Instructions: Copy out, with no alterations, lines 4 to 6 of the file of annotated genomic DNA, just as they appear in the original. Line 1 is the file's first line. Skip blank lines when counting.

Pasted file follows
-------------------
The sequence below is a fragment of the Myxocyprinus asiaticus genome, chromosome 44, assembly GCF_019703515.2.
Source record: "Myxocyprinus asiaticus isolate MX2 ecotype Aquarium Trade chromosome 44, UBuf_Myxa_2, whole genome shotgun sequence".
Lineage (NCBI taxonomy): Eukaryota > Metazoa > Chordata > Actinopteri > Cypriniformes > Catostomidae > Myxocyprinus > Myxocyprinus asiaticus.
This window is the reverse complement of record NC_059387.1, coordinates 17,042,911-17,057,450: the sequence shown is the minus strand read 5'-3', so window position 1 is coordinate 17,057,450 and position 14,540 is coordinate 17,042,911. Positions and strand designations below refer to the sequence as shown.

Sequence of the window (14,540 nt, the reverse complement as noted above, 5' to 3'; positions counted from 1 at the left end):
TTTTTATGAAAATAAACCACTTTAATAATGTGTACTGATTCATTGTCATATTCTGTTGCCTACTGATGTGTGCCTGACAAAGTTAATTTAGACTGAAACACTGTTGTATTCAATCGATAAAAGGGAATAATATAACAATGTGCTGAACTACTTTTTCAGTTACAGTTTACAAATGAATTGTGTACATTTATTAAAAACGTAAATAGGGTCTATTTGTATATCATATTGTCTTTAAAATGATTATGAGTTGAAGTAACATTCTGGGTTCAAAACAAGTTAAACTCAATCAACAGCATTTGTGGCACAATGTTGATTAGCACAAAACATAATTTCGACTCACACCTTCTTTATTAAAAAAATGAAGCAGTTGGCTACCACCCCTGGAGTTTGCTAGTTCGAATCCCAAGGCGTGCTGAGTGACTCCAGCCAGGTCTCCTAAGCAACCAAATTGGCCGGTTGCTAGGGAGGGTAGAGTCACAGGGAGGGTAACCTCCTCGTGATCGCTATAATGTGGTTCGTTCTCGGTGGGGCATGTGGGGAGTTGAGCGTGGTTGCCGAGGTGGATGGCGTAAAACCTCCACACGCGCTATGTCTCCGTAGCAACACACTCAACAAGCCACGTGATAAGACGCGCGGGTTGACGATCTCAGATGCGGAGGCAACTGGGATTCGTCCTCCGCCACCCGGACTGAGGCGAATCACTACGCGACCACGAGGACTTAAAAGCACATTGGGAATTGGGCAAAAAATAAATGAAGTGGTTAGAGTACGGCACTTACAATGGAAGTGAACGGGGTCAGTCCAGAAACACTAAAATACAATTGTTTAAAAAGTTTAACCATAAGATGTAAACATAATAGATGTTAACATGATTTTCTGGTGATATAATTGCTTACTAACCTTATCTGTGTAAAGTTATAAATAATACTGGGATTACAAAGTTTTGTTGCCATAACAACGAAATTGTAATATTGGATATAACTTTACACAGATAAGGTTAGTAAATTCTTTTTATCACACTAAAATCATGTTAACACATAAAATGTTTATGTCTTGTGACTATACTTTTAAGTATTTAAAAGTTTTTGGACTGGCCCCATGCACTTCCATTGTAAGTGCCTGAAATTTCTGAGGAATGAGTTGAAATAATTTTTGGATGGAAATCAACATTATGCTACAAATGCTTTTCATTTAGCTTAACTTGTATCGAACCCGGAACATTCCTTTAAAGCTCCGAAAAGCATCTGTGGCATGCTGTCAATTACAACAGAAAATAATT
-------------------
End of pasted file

This window is the reverse complement of record NC_059387.1, coordinates 17,042,911-17,057,450: the sequence shown is the minus strand read 5'-3', so window position 1 is coordinate 17,057,450 and position 14,540 is coordinate 17,042,911. Positions and strand designations below refer to the sequence as shown.

Sequence of the window (14,540 nt, the reverse complement as noted above, 5' to 3'; positions counted from 1 at the left end):
TTTTTATGAAAATAAACCACTTTAATAATGTGTACTGATTCATTGTCATATTCTGTTGCCTACTGATGTGTGCCTGACAAAGTTAATTTAGACTGAAACACTGTTGTATTCAATCGATAAAAGGGAATAATATAACAATGTGCTGAACTACTTTTTCAGTTACAGTTTACAAATGAATTGTGTACATTTATTAAAAACGTAAATAGGGTCTATTTGTATATCATATTGTCTTTAAAATGATTATGAGTTGAAGTAACATTCTGGGTTCAAAACAAGTTAAACTCAATCAACAGCATTTGTGGCACAATGTTGATTAGCACAAAACATAATTTCGACTCACACCTTCTTTATTAAAAAAATGAAGCAGTTGGCTACCACCCCTGGAGTTTGCTAGTTCGAATCCCAAGGCGTGCTGAGTGACTCCAGCCAGGTCTCCTAAGCAACCAAATTGGCCGGTTGCTAGGGAGGGTAGAGTCACAGGGAGGGTAACCTCCTCGTGATCGCTATAATGTGGTTCGTTCTCGGTGGGGCATGTGGGGAGTTGAGCGTGGTTGCCGAGGTGGATGGCGTAAAACCTCCACACGCGCTATGTCTCCGTAGCAACACACTCAACAAGCCACGTGATAAGACGCGCGGGTTGACGATCTCAGATGCGGAGGCAACTGGGATTCGTCCTCCGCCACCCGGACTGAGGCGAATCACTACGCGACCACGAGGACTTAAAAGCACATTGGGAATTGGGCAAAAAATAAATGAAGTGGTTAGAGTACGGCACTTACAATGGAAGTGAACGGGGTCAGTCCAGAAACACTAAAATACAATTGTTTAAAAAGTTTAACCATAAGATGTAAACATAATAGATGTTAACATGATTTTCTGGTGATATAATTGCTTACTAACCTTATCTGTGTAAAGTTATAAATAATACTGGGATTACAAAGTTTTGTTGCCATAACAACGAAATTGTAATATTGGATATAACTTTACACAGATAAGGTTAGTAAATTCTTTTTATCACACTAAAATCATGTTAACACATAAAATGTTTATGTCTTGTGACTATACTTTTAAGTATTTAAAAGTTTTTGGACTGGCCCCATGCACTTCCATTGTAAGTGCCTGAAATTTCTGAGGAATGAGTTGAAATAATTTTTGGATGGAAATCAACATTATGCTACAAATGCTTTTCATTTAGCTTAACTTGTATCGAACCCGGAACATTCCTTTAAAGCTCCGAAAAGCATCTGTGGCATGCTGTCAATTACAACAGAAAATAATT